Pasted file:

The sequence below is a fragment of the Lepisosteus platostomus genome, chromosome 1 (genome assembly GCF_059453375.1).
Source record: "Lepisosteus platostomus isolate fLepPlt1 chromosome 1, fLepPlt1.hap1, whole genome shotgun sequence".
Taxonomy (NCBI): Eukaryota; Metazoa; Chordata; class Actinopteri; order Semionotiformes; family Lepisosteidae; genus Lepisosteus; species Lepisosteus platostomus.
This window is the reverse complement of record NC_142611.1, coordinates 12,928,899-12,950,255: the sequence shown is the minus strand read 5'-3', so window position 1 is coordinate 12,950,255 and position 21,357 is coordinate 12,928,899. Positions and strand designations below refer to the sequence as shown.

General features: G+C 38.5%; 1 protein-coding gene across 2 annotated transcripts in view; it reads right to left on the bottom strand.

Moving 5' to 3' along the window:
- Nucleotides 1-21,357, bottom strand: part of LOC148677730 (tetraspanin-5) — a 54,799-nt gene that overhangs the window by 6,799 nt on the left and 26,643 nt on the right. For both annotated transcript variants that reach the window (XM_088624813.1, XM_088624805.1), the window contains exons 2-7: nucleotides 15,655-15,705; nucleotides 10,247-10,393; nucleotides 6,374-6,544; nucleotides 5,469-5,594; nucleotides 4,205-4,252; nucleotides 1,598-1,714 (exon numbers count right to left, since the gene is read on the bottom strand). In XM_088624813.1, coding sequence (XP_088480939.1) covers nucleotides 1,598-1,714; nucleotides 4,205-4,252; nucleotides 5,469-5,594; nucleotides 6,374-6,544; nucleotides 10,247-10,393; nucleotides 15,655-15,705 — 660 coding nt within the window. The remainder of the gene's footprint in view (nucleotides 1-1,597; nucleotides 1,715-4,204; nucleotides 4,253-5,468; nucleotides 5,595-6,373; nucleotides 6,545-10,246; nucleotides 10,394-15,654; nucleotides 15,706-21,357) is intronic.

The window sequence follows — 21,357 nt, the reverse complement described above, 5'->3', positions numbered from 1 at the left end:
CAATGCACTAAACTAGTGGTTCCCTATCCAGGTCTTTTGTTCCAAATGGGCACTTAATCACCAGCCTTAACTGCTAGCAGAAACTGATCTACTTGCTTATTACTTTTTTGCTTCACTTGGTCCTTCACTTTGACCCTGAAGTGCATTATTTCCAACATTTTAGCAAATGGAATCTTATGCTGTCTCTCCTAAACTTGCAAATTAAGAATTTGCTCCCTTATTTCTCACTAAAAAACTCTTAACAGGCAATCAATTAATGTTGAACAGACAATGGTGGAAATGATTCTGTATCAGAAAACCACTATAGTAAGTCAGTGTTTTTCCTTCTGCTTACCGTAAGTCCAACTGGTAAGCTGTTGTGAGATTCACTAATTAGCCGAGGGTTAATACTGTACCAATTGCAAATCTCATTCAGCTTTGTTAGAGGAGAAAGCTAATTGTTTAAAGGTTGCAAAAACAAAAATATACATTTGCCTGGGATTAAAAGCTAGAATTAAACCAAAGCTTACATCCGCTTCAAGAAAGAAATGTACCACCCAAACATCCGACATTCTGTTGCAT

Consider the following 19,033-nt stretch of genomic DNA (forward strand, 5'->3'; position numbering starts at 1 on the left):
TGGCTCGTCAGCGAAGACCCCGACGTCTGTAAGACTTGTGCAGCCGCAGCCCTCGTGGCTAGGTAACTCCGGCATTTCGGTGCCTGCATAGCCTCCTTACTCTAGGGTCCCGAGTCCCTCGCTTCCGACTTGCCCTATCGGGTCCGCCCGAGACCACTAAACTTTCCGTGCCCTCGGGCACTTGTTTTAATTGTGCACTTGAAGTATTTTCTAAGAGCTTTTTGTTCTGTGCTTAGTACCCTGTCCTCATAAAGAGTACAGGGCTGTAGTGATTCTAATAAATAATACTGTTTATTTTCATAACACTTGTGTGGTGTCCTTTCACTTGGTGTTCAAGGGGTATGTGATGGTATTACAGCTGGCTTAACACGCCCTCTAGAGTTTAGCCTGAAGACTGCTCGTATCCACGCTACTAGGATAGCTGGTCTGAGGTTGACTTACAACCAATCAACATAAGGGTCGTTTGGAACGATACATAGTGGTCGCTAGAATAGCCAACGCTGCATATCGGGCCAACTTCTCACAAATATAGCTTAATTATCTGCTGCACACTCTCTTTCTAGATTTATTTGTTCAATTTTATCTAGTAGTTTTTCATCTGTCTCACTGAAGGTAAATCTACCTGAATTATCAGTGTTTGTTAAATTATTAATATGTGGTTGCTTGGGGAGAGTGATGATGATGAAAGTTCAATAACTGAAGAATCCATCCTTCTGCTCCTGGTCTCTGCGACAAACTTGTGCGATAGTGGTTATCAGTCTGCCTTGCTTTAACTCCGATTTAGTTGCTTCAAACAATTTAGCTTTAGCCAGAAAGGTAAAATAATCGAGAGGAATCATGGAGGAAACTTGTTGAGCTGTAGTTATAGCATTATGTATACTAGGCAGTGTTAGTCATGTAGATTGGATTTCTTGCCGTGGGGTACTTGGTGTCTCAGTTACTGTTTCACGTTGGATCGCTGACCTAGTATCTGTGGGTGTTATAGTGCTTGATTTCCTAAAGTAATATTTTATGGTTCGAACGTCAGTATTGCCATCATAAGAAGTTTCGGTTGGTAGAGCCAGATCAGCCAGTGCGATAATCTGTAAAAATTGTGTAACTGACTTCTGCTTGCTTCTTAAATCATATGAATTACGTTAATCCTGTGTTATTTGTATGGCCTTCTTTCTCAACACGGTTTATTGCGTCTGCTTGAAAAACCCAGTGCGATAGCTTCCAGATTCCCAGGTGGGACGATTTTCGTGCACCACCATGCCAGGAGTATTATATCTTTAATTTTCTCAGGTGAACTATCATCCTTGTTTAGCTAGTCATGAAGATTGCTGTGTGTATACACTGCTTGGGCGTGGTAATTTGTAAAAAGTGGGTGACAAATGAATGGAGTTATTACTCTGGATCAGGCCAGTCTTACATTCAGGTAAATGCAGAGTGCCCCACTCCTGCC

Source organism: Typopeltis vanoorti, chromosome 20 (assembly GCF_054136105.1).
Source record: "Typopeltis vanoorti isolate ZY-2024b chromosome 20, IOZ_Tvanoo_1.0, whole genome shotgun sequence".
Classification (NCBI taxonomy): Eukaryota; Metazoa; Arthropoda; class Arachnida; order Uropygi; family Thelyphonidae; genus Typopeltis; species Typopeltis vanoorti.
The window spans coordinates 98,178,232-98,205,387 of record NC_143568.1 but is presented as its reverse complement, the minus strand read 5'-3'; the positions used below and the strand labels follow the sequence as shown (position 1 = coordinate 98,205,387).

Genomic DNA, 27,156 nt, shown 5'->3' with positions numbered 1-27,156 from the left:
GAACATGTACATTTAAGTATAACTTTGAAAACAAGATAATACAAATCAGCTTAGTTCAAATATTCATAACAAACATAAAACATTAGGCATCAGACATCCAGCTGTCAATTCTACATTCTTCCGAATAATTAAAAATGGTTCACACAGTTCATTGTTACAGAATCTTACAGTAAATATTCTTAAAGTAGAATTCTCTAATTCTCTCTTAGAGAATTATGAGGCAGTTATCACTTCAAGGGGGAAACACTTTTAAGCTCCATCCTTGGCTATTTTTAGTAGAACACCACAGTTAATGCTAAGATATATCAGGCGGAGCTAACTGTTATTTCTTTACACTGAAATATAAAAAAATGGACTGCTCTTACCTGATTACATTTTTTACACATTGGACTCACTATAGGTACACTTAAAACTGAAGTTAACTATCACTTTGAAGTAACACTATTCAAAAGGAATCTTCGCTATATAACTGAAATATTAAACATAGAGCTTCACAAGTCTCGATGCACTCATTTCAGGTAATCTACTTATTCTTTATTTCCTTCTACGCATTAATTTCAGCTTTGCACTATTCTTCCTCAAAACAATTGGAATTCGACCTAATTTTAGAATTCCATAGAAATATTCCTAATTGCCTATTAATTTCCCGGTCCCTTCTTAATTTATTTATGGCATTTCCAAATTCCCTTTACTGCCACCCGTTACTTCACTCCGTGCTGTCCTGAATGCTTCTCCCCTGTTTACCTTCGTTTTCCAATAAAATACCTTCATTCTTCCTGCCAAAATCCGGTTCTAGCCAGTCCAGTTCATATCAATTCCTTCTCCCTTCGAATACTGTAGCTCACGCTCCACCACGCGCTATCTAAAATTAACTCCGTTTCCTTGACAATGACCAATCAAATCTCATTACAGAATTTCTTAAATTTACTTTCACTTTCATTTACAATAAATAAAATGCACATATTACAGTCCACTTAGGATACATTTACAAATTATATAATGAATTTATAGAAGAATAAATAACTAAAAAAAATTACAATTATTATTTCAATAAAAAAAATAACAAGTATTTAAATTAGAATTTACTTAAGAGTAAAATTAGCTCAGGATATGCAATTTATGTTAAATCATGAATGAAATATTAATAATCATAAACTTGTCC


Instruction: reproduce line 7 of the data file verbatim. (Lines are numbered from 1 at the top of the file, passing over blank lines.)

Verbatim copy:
- Nucleotides 1-21,357, bottom strand: part of LOC148677730 (tetraspanin-5) — a 54,799-nt gene that overhangs the window by 6,799 nt on the left and 26,643 nt on the right. For both annotated transcript variants that reach the window (XM_088624813.1, XM_088624805.1), the window contains exons 2-7: nucleotides 15,655-15,705; nucleotides 10,247-10,393; nucleotides 6,374-6,544; nucleotides 5,469-5,594; nucleotides 4,205-4,252; nucleotides 1,598-1,714 (exon numbers count right to left, since the gene is read on the bottom strand). In XM_088624813.1, coding sequence (XP_088480939.1) covers nucleotides 1,598-1,714; nucleotides 4,205-4,252; nucleotides 5,469-5,594; nucleotides 6,374-6,544; nucleotides 10,247-10,393; nucleotides 15,655-15,705 — 660 coding nt within the window. The remainder of the gene's footprint in view (nucleotides 1-1,597; nucleotides 1,715-4,204; nucleotides 4,253-5,468; nucleotides 5,595-6,373; nucleotides 6,545-10,246; nucleotides 10,394-15,654; nucleotides 15,706-21,357) is intronic.